|Samella Lewis (born 1924, US), Boy on a Bench, 2007. Color offset lithograph on paper, 69.9 x 51.8 cm (27 1/2" x 20 3/8"). Philadelphia Museum of Art. © 2013 Samella Lewis. (PMA-4192)|
Once again we honor National African American History Month. I don’t think it can be argued that, despite the fact that we recognize the contemporary accomplishments of African American artists, such as Martin Puryear and Glenn Ligon, art historians still have a long way to go to integrate them into the narrative of “Western” art. I firmly believe that we should weave African American artists into the context of modern American art. For instance, I find this portrait by Samella Lewis as compelling as any of those by, for example, Elizabeth Peyton.
This portrait by Lewis continues the tradition in African American art that expresses the poignancy and irony of the fact that the United States still has a long way to go in equal opportunity. In this sense, she does reflect the traditional view of many African American artists since the 1900s that they should portray the black community as it is: a proud reflection of their way of life. On the other hand, Lewis has isolated this boy against a stark background, perhaps suggesting the continued struggle of African Americans for mere acceptance as Americans. The emphasis on the book may be a clear reference to the fact that very few people, no matter what their race, can achieve anything in American society without a good education. The curved bench on which the young man sits is possibly a reference to one of the great art forms of Africa, the stool.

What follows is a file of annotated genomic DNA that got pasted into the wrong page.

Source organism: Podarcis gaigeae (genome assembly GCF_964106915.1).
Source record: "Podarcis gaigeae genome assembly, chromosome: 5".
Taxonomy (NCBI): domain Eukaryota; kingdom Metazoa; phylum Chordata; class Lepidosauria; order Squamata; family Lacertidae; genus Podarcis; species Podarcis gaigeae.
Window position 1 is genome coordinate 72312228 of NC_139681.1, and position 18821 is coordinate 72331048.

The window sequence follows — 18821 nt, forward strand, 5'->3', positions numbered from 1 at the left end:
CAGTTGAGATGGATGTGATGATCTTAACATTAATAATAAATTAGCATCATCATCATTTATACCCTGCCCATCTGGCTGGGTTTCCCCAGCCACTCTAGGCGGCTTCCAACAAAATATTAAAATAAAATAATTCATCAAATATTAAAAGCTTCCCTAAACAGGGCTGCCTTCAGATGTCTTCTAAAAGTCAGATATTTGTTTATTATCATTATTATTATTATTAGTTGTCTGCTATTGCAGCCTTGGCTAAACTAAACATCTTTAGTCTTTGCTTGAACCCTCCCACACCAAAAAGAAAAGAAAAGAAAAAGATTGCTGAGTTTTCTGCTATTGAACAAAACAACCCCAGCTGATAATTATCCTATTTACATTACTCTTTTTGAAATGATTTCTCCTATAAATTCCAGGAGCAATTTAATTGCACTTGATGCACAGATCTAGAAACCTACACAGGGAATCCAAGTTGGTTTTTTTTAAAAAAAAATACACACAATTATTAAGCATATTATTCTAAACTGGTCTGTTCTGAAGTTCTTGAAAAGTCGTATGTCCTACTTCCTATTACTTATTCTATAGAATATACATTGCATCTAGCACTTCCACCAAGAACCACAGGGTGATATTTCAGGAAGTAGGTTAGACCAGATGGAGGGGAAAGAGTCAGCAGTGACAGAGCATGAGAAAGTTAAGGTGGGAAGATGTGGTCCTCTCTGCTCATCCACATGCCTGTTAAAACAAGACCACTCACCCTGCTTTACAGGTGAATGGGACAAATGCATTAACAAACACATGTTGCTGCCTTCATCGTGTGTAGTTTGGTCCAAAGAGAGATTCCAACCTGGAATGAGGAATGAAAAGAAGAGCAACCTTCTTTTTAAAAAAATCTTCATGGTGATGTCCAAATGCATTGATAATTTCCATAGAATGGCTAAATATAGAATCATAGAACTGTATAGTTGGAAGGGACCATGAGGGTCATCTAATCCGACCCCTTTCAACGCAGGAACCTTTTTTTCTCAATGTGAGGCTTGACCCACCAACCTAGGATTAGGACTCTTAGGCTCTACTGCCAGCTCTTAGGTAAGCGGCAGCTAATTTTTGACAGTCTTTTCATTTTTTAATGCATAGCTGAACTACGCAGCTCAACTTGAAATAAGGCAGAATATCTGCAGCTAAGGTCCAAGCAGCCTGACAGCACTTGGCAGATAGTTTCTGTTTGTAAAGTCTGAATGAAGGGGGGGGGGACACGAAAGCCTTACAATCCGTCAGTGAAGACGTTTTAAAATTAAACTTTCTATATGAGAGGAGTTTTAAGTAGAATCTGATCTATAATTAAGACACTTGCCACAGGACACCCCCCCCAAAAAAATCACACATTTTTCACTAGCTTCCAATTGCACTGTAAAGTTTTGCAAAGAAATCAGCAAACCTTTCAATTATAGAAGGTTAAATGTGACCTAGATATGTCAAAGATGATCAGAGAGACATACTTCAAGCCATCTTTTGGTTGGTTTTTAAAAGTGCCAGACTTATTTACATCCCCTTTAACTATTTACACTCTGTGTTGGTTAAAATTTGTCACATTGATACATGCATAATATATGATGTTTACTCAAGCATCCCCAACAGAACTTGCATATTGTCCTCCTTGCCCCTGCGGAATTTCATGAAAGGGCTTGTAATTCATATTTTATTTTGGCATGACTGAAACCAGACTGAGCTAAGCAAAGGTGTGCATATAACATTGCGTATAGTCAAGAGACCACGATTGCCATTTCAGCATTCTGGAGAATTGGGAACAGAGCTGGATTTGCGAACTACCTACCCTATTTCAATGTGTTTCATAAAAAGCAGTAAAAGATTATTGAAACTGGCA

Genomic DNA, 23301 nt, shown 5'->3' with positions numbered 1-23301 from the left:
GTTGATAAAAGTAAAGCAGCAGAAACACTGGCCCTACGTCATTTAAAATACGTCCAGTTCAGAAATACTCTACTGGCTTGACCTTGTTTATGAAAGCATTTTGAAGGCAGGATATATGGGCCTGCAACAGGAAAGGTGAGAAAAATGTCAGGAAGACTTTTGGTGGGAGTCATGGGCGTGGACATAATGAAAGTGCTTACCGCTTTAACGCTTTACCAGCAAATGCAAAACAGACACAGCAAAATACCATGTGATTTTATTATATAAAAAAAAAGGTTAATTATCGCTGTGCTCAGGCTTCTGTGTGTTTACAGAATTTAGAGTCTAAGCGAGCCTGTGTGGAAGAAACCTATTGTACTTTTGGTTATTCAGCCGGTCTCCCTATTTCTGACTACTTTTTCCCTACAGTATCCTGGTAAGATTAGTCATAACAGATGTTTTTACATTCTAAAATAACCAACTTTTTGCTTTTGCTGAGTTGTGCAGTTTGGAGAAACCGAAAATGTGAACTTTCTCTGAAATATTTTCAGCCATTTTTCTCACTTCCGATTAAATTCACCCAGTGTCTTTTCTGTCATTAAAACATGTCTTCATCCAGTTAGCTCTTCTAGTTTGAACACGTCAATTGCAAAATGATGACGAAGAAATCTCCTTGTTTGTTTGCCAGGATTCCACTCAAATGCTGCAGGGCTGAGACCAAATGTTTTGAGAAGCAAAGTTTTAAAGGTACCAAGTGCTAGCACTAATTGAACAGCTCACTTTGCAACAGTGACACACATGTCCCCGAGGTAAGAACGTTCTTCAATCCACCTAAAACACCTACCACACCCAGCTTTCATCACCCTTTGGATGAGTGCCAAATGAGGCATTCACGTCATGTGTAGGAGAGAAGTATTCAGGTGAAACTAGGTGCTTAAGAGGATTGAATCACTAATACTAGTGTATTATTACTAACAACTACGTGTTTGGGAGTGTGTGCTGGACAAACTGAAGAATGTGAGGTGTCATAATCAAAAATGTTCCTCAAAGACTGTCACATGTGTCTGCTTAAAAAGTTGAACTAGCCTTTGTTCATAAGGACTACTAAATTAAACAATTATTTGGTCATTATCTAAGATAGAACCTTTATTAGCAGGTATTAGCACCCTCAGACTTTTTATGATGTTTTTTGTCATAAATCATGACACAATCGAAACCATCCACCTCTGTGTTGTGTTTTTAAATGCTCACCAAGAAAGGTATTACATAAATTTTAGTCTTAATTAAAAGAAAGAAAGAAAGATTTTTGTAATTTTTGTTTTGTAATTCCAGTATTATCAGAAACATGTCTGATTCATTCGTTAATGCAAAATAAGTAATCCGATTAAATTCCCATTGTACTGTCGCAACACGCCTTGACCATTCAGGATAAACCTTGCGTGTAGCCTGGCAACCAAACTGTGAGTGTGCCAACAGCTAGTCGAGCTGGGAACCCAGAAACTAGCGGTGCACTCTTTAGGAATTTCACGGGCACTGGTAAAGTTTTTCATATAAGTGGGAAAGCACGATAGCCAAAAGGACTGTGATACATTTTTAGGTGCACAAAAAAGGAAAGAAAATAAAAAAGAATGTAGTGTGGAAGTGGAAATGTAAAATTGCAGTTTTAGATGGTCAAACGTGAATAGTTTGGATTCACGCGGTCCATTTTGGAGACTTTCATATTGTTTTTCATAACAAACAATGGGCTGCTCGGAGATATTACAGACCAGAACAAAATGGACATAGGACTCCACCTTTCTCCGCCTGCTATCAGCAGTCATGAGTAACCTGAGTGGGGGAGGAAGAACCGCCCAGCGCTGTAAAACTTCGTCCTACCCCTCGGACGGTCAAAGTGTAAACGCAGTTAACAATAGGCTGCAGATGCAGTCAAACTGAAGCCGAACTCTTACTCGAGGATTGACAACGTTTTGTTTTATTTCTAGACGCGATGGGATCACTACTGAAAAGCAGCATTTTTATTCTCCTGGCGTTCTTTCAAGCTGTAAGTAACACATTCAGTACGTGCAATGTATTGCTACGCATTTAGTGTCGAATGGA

|Asante People (Ghana), Chief’s Stool, 20th century. Wood, 48.25 x 21.6 x 29.21 cm (19" x 8 1/2" x 11 1/2"). Private collection. Photo © Davis Art Images. (8S-10518).|
Lewis was born in New Orleans and studied under Elizabeth Catlett at Dillard University. She attained her BA in art history at Hampton University in 1945. In 1948, she became the first African American woman to receive her doctorate in fine arts and art history at Ohio State University. Since then, she has written extensively on the contributions of African American artists, including the first anthology of African American artists’ writings in 1969. Her 1978 work “Art: African American” was the first survey of African American art. Lewis’ art often documents personal experiences in the black community. In Boy on a Bench, she seems to reflect her academic career and the possibilities she envisions for young African Americans.
Studio activity: Paint a scene from your daily life. Plan your composition in pencil, depicting daily activities. They can be as mundane as going to the supermarket. Using markers, tempera, or watercolor, use dark and light values to create the illusion of three dimensions.
Correlations to Davis programs: Explorations in Art Grade 1: 2.8; Explorations in Art Grade 2: 2.8, 5.25; Explorations in Art Grade 3: 1.2, 1.3; Explorations in Art Grade 4: 2.7; Explorations in Art Grade 6: 1.1, 1.3; A Personal Journey: 1.1; Exploring Visual Design: 10